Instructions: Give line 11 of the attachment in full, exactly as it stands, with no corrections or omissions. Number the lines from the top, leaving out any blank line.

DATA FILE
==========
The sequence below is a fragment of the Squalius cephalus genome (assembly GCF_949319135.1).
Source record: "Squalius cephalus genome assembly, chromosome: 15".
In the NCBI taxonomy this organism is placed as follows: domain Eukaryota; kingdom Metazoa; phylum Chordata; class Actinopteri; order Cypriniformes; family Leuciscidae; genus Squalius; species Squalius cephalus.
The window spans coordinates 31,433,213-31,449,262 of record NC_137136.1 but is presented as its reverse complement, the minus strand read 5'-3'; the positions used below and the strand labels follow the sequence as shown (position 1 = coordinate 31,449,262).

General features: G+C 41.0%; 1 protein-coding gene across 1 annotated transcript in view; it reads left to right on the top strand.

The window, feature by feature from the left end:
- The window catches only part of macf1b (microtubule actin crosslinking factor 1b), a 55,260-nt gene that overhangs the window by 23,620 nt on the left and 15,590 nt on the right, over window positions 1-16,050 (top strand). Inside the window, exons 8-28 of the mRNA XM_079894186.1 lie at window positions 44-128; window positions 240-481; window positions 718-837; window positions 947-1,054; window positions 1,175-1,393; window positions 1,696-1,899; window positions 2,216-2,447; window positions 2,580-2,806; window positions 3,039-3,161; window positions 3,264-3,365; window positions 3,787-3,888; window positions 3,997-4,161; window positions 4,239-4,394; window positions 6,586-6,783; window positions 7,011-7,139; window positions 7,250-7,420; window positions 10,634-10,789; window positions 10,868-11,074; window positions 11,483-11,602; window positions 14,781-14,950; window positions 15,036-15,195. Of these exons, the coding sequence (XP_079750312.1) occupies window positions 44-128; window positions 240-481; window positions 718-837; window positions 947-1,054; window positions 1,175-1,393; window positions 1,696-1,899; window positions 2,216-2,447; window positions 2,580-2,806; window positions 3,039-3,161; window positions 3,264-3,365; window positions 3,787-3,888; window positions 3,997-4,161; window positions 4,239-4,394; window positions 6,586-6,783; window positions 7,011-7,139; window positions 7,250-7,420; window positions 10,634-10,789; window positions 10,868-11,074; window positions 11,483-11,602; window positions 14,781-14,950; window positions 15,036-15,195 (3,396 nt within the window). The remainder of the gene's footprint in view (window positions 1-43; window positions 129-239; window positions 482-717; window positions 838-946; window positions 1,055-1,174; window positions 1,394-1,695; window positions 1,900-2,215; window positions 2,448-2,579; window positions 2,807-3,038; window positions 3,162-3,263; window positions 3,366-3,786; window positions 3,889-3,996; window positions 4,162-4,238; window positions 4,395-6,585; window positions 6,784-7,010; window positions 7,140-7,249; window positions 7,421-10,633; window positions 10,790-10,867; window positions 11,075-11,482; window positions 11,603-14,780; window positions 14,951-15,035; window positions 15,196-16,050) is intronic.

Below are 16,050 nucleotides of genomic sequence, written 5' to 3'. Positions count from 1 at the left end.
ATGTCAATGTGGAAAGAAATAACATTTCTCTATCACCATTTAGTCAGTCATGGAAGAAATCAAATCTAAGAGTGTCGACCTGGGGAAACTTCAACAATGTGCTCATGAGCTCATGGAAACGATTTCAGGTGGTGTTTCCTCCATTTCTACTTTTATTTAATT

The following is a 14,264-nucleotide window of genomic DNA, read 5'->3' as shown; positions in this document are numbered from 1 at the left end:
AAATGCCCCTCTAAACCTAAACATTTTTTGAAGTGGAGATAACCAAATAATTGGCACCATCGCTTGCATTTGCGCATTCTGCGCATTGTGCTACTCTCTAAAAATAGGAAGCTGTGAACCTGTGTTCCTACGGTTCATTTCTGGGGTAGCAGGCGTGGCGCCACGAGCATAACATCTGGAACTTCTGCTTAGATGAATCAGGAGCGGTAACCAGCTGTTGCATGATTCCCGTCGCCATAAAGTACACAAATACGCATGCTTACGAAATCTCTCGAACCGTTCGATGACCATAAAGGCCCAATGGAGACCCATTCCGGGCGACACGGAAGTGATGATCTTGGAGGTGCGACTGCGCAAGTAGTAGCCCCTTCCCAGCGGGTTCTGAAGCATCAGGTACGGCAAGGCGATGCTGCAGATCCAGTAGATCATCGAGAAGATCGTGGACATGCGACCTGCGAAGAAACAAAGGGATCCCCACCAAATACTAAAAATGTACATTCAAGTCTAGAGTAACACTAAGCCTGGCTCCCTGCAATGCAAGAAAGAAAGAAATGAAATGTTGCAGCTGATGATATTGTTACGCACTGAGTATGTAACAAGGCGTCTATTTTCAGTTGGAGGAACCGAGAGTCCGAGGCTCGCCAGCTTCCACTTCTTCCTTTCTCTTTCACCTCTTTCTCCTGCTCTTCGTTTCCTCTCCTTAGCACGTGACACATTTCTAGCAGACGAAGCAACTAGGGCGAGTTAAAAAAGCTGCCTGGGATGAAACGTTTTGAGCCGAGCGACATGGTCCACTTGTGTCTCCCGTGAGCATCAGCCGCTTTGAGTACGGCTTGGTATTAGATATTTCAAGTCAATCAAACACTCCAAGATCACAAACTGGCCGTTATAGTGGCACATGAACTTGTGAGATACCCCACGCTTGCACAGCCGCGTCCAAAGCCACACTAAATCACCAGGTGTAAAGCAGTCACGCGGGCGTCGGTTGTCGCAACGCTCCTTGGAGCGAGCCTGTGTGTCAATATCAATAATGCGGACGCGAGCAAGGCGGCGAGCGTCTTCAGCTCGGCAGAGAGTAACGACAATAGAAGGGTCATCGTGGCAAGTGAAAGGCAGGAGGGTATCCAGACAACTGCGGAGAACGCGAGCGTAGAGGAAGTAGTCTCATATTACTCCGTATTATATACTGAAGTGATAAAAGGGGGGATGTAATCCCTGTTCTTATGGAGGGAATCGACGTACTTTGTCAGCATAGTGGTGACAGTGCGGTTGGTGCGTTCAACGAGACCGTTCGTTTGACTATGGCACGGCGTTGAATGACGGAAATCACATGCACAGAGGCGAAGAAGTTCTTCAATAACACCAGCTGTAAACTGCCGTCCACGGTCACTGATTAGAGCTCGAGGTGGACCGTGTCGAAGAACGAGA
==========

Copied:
AAATGCCCCTCTAAACCTAAACATTTTTTGAAGTGGAGATAACCAAATAATTGGCACCATCGCTTGCATTTGCGCATTCTGCGCATTGTGCTACTCTCTAAAAATAGGAAGCTGTGAACCTGTGTTCCTACGGTTCATTTCTGGGGTAGCAGGCGTGGCGCCACGAGCATAACATCTGGAACTTCTGCTTAGATGAATCAGGAGCGGTAACCAGCTGTTGCATGATTCCCGTCGCCATAAAGTACACAAATACGCATGCTTACGAAATCTCTCGAACCGTTCGATGACCATAAAGGCCCAATGGAGACCCATTCCGGGCGACACGGAAGTGATGATCTTGGAGGTGCGACTGCGCAAGTAGTAGCCCCTTCCCAGCGGGTTCTGAAGCATCAGGTACGGCAAGGCGATGCTGCAGATCCAGTAGATCATCGAGAAGATCGTGGACATGCGACCTGCGAAGAAACAAAGGGATCCCCACCAAATACTAAAAATGTACATTCAAGTCTAGAGTAACACTAAGCCTGGCTCCCTGCAATGCAAGAAAGAAAGAAATGAAATGTTGCAGCTGATGATATTGTTACGCACTGAGTATGTAACAAGGCGTCTATTTTCAGTTGGAGGAACCGAGAGTCCGAGGCTCGCCAGCTTCCACTTCTTCCTTTCTCTTTCACCTCTTTCTCCTGCTCTTCGTTTCCTCTCCTTAGCACGTGACACATTTCTAGCAGACGAAGCAACTAGGGCGAGTTAAAAAAGCTGCCTGGGATGAAACGTTTTGAGCCGAGCGACATGGTCCACTTGTGTCTCCCGTGAGCATCAGCCGCTTTGAGTACGGCTTGGTATTAGATATTTCAAGTCAATCAAACACTCCAAGATCACAAACTGGCCGTTATAGTGGCACATGAACTTGTGAGATACCCCACGCTTGCACAGCCGCGTCCAAAGCCACACTAAATCACCAGGTGTAAAGCAGTCACGCGGGCGTCGGTTGTCGCAACGCTCCTTGGAGCGAGCCTGTGTGTCAATATCAATAATGCGGACGCGAGCAAGGCGGCGAGCGTCTTCAGCTCGGCAGAGAGTAACGACAATAGAAGGGTCATCGTGGCAAGTGAAAGGCAGGAGGGTATCCAGACAACTGCGGAGAACGCGAGCGTAGAGGAAGTAGTCTCATATTACTCCGTATTATATACTGAAGTGATAAAAGGGGGGATGTAATCCCTGTTCTTATGGAGGGAATCGACGTACTTTGTCAGCATAGTGGTGACAGTGCGGTTGGTGCGTTCAACGAGACCGTTCGTTTGACTATGGCACGGCGTTGAATGACGGAAATCACATGCACAGAGGCGAAGAAGTTCTTCAATAACACCAGCTGTAAACTGCCGTCCACGGTCACTGATTAGAGCTCGAGGTGGACCGTGTCGAAGAACGAGA